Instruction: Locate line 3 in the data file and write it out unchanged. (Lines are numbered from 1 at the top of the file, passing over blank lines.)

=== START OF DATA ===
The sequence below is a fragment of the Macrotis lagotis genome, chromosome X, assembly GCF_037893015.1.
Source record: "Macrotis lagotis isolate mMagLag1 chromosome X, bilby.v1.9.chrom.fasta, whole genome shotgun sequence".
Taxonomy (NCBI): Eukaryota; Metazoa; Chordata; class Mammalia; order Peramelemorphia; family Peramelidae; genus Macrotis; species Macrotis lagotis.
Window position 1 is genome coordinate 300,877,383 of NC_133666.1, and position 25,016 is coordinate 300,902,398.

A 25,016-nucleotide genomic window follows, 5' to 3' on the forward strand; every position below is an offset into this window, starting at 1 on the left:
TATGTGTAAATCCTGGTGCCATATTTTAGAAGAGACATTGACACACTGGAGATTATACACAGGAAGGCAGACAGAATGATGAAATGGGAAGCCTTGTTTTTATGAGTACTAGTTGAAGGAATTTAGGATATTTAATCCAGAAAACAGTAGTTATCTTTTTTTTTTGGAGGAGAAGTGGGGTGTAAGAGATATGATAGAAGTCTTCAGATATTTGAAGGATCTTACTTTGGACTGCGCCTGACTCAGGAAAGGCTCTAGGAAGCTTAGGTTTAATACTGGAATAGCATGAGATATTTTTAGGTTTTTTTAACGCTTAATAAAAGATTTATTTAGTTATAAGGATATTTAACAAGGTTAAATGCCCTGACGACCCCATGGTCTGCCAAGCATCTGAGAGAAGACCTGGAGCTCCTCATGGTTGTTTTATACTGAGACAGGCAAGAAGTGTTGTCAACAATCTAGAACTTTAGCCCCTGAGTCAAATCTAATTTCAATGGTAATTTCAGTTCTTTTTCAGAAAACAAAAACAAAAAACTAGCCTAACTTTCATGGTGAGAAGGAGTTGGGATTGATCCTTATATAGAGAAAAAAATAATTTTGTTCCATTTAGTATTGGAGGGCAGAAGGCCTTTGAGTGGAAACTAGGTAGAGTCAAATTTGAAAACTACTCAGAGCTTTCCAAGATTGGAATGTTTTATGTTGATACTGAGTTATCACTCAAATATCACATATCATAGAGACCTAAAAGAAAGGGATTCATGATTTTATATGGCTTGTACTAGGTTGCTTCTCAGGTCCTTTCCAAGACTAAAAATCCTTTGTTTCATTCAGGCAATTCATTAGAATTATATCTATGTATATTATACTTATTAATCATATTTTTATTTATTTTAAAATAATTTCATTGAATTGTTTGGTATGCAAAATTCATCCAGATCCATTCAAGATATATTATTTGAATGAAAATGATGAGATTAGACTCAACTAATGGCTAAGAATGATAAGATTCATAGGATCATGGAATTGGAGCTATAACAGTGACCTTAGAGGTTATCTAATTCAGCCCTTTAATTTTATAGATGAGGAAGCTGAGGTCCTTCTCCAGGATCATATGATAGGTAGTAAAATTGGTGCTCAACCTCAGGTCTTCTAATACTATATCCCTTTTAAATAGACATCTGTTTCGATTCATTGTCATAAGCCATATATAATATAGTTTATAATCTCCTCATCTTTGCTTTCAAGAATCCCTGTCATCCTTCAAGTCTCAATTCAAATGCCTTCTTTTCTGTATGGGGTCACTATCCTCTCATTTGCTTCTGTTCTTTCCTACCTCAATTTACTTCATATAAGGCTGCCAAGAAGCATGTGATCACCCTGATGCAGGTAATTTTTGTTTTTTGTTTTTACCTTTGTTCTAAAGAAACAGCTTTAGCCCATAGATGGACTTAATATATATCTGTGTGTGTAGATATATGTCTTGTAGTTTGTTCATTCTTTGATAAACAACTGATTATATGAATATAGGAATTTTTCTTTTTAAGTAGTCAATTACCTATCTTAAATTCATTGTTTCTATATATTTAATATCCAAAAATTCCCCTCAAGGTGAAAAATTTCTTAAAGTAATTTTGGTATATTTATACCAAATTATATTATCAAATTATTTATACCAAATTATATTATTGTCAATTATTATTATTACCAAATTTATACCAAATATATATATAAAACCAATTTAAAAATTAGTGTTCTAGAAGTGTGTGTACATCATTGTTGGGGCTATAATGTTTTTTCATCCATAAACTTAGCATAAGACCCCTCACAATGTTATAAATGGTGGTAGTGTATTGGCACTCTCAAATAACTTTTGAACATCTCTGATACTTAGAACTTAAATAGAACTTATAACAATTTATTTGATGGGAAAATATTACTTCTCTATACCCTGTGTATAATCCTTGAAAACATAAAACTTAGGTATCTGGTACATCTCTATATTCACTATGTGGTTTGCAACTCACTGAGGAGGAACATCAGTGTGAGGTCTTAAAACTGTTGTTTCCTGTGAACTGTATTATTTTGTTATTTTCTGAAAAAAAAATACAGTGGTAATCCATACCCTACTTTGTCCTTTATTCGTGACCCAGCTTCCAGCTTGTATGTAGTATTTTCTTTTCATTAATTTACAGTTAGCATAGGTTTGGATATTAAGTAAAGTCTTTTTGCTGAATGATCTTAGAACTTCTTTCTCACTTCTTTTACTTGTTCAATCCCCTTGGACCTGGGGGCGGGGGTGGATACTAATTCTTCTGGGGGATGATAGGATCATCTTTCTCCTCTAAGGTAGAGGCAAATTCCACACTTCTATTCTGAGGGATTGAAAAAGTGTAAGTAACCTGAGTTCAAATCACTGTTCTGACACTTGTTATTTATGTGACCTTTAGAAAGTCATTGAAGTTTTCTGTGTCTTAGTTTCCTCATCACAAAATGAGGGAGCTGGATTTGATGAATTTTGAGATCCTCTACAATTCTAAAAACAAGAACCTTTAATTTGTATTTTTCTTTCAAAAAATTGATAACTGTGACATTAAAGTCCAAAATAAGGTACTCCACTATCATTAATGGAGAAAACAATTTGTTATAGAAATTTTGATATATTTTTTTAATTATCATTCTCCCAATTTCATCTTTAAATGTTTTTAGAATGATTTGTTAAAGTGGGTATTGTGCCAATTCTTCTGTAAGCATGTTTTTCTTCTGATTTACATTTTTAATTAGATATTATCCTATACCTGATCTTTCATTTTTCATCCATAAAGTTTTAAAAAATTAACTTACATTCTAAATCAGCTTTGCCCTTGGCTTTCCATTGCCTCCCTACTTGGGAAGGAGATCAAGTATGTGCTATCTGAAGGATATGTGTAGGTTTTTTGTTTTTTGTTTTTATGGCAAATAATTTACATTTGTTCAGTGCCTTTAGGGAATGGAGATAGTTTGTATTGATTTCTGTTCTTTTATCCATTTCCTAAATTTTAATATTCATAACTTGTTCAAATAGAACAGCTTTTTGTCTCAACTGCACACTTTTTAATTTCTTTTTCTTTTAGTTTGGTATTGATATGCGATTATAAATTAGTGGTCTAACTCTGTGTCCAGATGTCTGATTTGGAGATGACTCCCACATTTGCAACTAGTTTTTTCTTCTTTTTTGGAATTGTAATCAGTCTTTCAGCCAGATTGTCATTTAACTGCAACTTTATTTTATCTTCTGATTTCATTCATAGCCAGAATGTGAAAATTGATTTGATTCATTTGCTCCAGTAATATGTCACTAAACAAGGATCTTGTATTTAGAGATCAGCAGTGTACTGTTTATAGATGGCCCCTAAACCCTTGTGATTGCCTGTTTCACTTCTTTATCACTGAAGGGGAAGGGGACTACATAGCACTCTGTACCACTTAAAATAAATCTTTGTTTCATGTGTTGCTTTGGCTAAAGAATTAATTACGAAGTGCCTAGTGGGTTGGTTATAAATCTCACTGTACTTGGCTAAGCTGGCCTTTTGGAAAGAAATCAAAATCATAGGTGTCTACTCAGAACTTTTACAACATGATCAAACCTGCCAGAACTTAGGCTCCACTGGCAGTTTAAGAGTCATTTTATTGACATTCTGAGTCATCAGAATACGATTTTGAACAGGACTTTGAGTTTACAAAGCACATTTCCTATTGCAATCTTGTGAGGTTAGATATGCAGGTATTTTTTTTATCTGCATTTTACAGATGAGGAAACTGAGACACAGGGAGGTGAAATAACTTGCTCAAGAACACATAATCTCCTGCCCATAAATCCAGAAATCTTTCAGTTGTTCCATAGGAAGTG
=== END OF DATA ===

Taxonomy (NCBI): Eukaryota; Metazoa; Chordata; class Mammalia; order Peramelemorphia; family Peramelidae; genus Macrotis; species Macrotis lagotis.